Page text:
[en] Why system(3) is bad.

Many novice programmers frequently abuse the functions system(3) and popen(3). Especially when they want to use some functionality of other executables, they don’t think about them and just fire up system(3) or popen(3). Those functions are abstracted through libc, so they provide more portability than directly using the system calls of a specific OS. However, those benefits don’t come without disadvantages.

system(3) and popen(3)’s cost comes from their implementation. They accept shell commands as an argument and then executes it using system’s shell.

In case of popen(3) in glibc, it is implemented like this: When it is called, it creates a pipe and connects them to standard I/O, then it runs /bin/sh using this code: execl(“/bin/sh”, “sh”, “-c”, argument, (char *)0);1. The executed /bin/sh interprets given argument and runs it as a shell script.

Also, system(3)’s implementation is almost as same as popen(3)’s. Apart from the fact that popen(3) opens a pipe for their standard I/O and system(3) doesn’t, they’re almost identical.2

Now, there are a couple of problems: They call expensive system calls such as fork() and execve(). Also, popen(3) uses pipe(2) for IPC, so they suffer from IPC overhead. Additionally, they interpret their argument as shell scripts using /bin/sh, so they require CPU time for initialization and most importantly, suffer from shell script injection.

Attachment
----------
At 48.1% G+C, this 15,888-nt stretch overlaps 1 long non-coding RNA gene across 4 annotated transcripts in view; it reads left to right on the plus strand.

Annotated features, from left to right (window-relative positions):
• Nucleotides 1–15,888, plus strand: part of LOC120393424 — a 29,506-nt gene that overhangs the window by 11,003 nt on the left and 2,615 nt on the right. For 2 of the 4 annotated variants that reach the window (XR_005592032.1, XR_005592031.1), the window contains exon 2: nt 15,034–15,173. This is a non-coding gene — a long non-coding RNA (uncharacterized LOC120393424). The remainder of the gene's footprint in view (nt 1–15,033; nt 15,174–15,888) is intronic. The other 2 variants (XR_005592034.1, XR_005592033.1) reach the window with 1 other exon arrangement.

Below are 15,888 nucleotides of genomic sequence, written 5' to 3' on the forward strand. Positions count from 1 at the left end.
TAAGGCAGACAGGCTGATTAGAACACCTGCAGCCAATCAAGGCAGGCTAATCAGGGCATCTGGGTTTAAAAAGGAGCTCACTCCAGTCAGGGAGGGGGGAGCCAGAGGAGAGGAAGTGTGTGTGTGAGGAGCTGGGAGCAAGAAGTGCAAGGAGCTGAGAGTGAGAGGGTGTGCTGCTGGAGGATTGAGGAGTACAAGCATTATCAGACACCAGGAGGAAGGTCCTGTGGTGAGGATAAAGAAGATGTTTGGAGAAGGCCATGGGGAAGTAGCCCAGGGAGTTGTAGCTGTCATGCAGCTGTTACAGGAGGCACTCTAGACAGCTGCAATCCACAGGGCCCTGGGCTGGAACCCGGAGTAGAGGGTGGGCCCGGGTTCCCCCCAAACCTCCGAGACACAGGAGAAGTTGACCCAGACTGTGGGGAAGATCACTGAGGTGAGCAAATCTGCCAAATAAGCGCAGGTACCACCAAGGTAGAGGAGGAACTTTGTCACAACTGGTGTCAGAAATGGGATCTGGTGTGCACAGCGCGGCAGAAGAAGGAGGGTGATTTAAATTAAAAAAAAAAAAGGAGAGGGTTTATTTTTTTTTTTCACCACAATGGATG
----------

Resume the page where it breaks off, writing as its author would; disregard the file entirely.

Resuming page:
Shell script injection allows an attacker to execute remote commands using malicious input. Here comes an example:

Let’s imagine this code:

void add_netfilter_tcp_drop(char *user_src)
{
    char command[1024];
    sprintf(command, "iptables -A INPUT -p tcp -s %s -j DROP", user_src);
    system(command);
}

This code does its work in controlled environments but let’s imagine some attacker puts input like below, using user interface.

WARNING: THIS EXAMPLE IS AN ATTACK SCENARIO. DO NOT EXECUTE ANY COMMAND BELOW THIS WITHOUT UNDERSTANDING. I’M NOT RESPONSIBLE FOR ANY DAMAGE CAUSED BY DOING THAT.

0.0.0.0 -j DROP; rm -rf --no-preserve-root /; #

This input sets command variable like this:

iptables -A INPUT -p tcp -s 0.0.0.0 -j DROP; rm -rf --no-preserve-root /; # -j DROP

… and it executes this command in system(3).

/bin/sh -c "iptables -A INPUT -p tcp -s 0.0.0.0 -j DROP; rm -rf --no-preserve-root /; # -j DROP"

Since the iptables command requires root privilege to operate, this vulnerable function is normally executed as root. So, the attacker’s payload is executed as root and it results in execution of the infamous command rm -rf –no-preserve-root / , which will wipe out the entire system as a result.3

So, I strongly recommend avoiding popen(3) and system(3). Use these as alternatives:

  1. Use a library instead of executable.
  2. If you have to execute an external executable, DO NOT USE popen(3) and system(3) but call fork(2) and execve(2) instead.

Note: this article is translated from a Korean version(Not yet restored from the archive).

Appended at 20150508 02:30

<lifthrasiir> 감솨
<lifthrasiir> 파이썬에는 subprocess라는 좋은 모듈이 있는데요
<lifthrasiir> php에는 없죠
<lifthrasiir> 그리고 모니위키.

MoniWiki (Wiki software written in PHP) uses popen(3) for executing its own VCS and does not escapes user input well. As a result, it allows shell injection.

Special thanks to lifthrasiir, who reminded me about MoniWiki vuln.

Appended at 20150508 13:50
Fixed bug in shell injection explanation.
Thanks to Uni-

Special thanks to /u/bitbait and @mnkai_rin, who helped with the translation.

  1. GNU libc v2.21 libio/iopopen.c 225L
  2. GNU libc v2.21 sysdeps/posix/system.c 136L
  3. Lots of Korean home routers are built with spaghetti code which I call (sarcastically) as C-shell hybrid. I’ll cover them in other posts.

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